The eddas and sagas are literary works written in Iceland in the 13th and 14th centuries but incorporating memories preserved orally from preliterate times of (a) Norse myths, in prose and verse form, (b) heroic lays with common Germanic roots, (c) raiding and trading voyages of the Viking Age (800–1030 CE), and (d) the settlement of Iceland from Norway, Britain, and Ireland starting from the 870s and of life in the new country up to and beyond the conversion to Christianity in the year 1000. In their writing, these works show the influence of the learning and literature introduced to Iceland from the 11th century on through the educational system of the medieval Church. During these centuries, the Icelanders translated the lives of the principal saints, produced saga biographies of their own bishops, and recorded accounts of events and conflicts contemporary with their authors. They also produced conventional chronicles on European models of the kings of Norway and Denmark and large quantities of works, both translated and original, in the spirit of medieval chivalry. The eddas and sagas, however, reflect a unique and original departure that has no direct analogue in mainland Europe—the creation of new works and genres rooted in the secular tradition of oral learning and storytelling. This tradition encompassed the Icelanders’ worldview in the 12th, 13th and 14th centuries and their understanding of events, people, and chronology going back to the 9th century, and their experience of an environment that extended over the parts of the world known to the Norsemen of the Viking Age, both on earth and in heaven. The infrastructure that underlay this system of learning was a knowledge of the regnal years of kings who employed court poets to memorialize their lives, and stories that were told in connection with what people observed in the heavens and on earth, near and far, by linking the stories with individual journeys, dwellings, and the genealogies of the leading protagonists. In this world, people here on earth envisaged the gods as having their halls and dwellings in the sky among the stars and the sun, while beyond the ocean and beneath the furthest horizon lay the world of the giants. In Viking times, this furthest horizon shifted little by little westwards, from the seas around Norway and Britain to the Faroes, Iceland, Greenland, and eventually still farther south and west to previously unknown lands that people in Iceland retained memories of the ancestors having discovered and explored around the year 1000—Helluland, Markland, and Vínland—where they came into contact with the native inhabitants of the continent known as North America.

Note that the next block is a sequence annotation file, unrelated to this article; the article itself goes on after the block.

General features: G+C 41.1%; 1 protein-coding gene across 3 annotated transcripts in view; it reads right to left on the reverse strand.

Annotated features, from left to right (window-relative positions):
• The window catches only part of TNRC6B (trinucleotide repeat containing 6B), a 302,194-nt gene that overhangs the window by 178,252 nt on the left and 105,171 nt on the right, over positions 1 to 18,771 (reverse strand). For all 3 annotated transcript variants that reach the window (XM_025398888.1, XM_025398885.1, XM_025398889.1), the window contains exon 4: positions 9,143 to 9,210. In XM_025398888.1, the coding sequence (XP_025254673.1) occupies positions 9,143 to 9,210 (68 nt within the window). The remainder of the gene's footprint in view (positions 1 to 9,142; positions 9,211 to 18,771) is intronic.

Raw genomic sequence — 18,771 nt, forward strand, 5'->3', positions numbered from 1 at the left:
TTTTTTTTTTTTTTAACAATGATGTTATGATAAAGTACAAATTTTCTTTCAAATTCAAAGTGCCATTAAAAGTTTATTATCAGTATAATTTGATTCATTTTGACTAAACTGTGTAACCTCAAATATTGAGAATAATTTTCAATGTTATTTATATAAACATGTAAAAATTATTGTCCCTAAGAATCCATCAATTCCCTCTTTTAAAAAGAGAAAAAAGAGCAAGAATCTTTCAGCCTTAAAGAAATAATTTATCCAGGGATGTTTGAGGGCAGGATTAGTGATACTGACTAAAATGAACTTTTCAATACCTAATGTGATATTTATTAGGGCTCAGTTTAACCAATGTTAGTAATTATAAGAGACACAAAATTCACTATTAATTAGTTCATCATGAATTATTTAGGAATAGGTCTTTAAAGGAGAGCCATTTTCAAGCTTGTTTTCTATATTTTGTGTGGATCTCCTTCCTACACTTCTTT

In the history of the book, indexes emerged as a result of a number of developments in paratexts and organization. The earliest examples of this device varied significantly in layout, organization, and textual form. While various kinds of tables of contents are attested in the ancient world, the index is a much later innovation. The earliest use of indexes is found in legal and then scholastic and patristic texts in continental Europe; they were particularly useful for university students and preachers. Indexes served as aids to help them navigate the growing corpus of legal and theological compilations and commentaries. However, their format and function were variable: the manuscript evidence shows a great degree of experimentation, combining alphabetic, vocalic, and systematic orders of arrangement. In the early modern period, with increasing anxieties about how to organize and manage information, treatises instructed readers how to compile an index. In turn, from the 16th century and well into the 18th, writers cautioned against an excessive reliance on these book aids in lieu of reading the whole books and lampooned so-called “index learning.” The use of indexes in Greek, Hebrew, and Islamic book culture only began in earnest in the early modern period.